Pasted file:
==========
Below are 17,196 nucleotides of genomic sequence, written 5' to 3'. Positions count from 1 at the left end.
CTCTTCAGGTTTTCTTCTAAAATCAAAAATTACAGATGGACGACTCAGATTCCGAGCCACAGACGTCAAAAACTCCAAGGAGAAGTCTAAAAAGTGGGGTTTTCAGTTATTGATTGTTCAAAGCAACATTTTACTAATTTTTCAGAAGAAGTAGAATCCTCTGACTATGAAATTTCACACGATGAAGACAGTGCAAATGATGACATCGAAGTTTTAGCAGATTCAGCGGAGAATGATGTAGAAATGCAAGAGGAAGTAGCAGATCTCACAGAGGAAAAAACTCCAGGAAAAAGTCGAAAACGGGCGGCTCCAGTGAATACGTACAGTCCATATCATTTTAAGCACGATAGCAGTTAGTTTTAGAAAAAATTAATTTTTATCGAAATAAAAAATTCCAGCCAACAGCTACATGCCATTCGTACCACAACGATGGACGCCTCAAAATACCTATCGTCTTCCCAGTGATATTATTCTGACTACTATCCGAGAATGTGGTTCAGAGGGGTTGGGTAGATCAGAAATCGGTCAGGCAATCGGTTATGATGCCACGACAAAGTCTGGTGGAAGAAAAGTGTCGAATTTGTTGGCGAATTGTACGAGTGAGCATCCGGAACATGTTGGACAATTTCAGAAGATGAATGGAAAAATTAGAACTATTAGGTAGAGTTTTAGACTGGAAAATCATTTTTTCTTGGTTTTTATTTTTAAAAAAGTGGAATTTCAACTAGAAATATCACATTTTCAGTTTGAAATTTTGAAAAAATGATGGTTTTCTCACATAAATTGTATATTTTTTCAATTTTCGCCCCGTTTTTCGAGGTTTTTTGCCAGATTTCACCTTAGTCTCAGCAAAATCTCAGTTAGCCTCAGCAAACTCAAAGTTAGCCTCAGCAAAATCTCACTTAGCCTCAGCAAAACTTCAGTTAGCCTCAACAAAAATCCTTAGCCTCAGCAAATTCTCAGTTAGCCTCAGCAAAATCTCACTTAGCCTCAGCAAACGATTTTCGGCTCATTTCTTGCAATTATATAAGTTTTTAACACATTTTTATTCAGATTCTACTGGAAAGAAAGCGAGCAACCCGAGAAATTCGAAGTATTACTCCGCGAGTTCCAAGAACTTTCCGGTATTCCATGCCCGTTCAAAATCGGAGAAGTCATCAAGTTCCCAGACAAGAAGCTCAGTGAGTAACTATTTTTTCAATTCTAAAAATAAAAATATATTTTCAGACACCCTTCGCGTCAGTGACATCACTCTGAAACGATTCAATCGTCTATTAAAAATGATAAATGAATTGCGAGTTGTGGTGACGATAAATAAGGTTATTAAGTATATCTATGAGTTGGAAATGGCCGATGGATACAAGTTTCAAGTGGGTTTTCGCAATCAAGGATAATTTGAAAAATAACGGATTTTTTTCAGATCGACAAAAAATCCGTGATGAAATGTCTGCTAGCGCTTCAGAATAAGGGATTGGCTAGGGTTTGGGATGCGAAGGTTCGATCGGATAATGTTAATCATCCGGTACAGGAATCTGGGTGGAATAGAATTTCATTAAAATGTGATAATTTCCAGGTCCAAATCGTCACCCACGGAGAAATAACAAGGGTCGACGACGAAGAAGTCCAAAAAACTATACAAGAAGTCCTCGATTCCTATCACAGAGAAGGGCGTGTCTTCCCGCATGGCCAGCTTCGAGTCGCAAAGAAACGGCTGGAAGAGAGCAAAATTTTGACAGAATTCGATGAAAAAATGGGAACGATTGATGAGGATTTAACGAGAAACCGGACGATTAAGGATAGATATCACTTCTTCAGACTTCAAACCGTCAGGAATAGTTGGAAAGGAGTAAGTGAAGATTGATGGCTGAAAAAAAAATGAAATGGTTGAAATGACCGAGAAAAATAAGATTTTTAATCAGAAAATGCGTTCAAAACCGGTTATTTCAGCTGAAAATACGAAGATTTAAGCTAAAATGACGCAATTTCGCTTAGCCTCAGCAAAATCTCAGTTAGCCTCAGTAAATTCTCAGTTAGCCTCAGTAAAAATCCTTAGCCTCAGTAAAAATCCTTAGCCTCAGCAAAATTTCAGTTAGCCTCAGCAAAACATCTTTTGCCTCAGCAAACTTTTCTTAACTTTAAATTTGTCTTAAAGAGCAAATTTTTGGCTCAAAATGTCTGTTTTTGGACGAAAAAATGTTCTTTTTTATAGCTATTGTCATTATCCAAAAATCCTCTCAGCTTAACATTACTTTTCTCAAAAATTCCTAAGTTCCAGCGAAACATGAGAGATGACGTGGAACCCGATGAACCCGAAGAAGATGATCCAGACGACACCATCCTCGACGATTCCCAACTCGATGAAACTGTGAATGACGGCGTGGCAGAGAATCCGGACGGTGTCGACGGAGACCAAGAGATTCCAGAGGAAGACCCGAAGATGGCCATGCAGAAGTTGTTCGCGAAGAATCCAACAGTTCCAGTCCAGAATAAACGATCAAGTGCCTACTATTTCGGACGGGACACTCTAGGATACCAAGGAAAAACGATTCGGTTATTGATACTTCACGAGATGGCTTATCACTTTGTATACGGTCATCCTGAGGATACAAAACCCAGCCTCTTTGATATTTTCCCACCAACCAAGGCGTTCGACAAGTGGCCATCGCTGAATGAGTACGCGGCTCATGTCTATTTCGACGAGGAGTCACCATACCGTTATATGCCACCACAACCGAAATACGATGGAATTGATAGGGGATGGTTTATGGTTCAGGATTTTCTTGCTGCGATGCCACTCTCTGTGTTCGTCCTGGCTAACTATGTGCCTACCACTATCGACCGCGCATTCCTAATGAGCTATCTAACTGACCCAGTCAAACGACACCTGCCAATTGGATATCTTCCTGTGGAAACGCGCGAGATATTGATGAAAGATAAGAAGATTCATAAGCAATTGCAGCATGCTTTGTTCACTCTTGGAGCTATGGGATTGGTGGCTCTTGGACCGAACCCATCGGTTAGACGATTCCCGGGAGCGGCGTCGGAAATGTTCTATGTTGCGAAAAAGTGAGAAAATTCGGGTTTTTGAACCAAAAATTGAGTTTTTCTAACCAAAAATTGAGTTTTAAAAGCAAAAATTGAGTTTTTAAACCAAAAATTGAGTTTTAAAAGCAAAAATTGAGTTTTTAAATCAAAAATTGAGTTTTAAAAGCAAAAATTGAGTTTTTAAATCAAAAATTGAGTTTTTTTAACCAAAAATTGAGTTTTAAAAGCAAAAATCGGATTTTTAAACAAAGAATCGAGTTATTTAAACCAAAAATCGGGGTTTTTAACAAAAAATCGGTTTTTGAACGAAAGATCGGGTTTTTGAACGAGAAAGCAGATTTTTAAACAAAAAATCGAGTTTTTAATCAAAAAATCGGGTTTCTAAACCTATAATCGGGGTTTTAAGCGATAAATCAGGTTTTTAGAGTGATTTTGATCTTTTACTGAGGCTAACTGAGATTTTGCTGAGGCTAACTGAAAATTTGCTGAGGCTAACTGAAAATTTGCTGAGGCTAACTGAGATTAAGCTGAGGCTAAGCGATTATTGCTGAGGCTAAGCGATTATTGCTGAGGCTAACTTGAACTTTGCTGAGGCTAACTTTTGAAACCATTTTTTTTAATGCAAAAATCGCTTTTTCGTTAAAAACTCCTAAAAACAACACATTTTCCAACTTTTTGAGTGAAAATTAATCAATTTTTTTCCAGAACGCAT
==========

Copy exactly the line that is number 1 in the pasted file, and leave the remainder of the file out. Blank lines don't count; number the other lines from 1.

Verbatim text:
Below are 17,196 nucleotides of genomic sequence, written 5' to 3'. Positions count from 1 at the left end.